LEIGH: It's vital that the Government focuses on making this work because we need that resettlement to occur for that resettlement agreement to stay in place and that resettlement agreement is the main factor in reducing the number of boat arrivals and reducing the number of drownings at sea. That was always why Labor put this into place, to stop people drowning at sea. If the Abbott Government doesn't work more effectively with the PNG Government then I've got concerns about the ongoing viability of the resettlement agreement. I'm also worried about the conditions inside the detention centre; the overcrowding, the riots we've seen recently. I don't feel as though the Abbott Government has given it sufficient attention. They've done very well with sloganeering in immigration but this is about the hard work of public policy to make this effective.

HAMMER: Andrew Laming, isn't this evidence that the Government in general, Scott Morrison in particular, hasn't run the relationships with the PNG Government that well so it's saying, hang on, we're only going to resettle some of these people?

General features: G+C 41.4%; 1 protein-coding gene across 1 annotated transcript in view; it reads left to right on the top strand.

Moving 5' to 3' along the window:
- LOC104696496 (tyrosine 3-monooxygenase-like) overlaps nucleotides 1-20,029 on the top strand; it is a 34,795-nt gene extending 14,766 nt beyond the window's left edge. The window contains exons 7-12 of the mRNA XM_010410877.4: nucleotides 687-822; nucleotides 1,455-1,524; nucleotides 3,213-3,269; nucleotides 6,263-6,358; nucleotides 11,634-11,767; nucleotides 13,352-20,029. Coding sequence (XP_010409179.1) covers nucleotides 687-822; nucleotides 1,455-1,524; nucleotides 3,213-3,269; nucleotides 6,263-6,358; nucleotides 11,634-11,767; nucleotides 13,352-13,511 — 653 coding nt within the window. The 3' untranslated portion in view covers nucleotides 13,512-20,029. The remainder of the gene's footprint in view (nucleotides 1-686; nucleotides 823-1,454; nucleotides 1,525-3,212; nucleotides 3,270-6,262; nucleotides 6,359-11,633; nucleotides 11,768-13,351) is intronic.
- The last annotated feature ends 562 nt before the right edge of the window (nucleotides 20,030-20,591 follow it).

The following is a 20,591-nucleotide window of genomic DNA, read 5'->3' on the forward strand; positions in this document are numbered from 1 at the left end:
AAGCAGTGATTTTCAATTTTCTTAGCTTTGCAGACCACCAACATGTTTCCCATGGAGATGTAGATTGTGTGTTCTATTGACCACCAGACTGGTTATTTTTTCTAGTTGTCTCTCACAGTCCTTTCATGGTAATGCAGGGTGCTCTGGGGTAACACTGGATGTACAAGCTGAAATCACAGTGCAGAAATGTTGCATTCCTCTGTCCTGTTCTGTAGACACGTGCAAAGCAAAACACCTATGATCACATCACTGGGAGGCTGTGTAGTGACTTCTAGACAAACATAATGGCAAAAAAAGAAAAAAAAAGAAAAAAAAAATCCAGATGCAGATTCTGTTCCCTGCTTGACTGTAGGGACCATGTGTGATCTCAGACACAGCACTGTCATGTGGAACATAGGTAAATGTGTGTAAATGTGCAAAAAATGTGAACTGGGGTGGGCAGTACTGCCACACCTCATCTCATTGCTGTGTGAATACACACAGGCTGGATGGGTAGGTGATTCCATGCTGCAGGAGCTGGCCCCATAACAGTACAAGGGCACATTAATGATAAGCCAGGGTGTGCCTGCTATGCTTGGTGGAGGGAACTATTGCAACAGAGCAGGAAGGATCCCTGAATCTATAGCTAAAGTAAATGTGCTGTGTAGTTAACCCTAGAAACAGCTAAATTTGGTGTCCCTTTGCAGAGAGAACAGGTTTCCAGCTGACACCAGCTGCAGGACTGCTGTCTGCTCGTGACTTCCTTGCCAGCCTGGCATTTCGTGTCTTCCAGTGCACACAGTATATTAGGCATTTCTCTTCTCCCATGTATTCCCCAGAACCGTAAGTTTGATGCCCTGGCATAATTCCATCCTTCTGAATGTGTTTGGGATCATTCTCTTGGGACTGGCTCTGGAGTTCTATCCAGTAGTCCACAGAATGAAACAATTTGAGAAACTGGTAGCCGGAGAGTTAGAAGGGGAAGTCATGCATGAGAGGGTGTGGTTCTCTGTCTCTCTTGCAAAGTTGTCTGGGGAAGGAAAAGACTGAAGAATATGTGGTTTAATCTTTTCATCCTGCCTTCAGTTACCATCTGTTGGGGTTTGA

LAMING: You can see that the urgent crowding out the important when Kevin Rudd rushed to get that signature on paper, Julia Gillard in fact to set up the camp on Manus. The hardest decisions are always about where to resettle or repatriate -

HAMMER: Hang on, you can't blame Labor for what's happening now?

LAMING: Oh, you certainly can blame them for a lack of agreement on where successfully identified refugees are placed. It's always the hardest decision to make. There is some history of regional players getting together to solve this problems and you can see that it was probably by Labor, left as the great unanswered question.

HAMMER: If they can't be resettled in PNG, where should they be resettled? Where in the Pacific?

LAMING: Clearly as we know there haven't been any determinations at all yet at Manus. I think that's a concern for all Australians. No one would wish long term detention who need to be processed. But when they are resettled PNG will have a key role, we know, because they're actually the domestic nation doing the processing but numbers haven't been decided. They'll be hard discussions between regional neighbours to find solutions. I'm optimistic that in the past, there are good hearted countries in the region and we'll be calling on them again I suspect.

HAMMER: If we can move onto the South Australian election. Now there'll be a Labor Government for another four years. Andrew Leigh, is this a poison chalice given that Labor's primary vote was so low, something like 30.8 per cent? It's in minority government. Isn't it a poisoned chalice?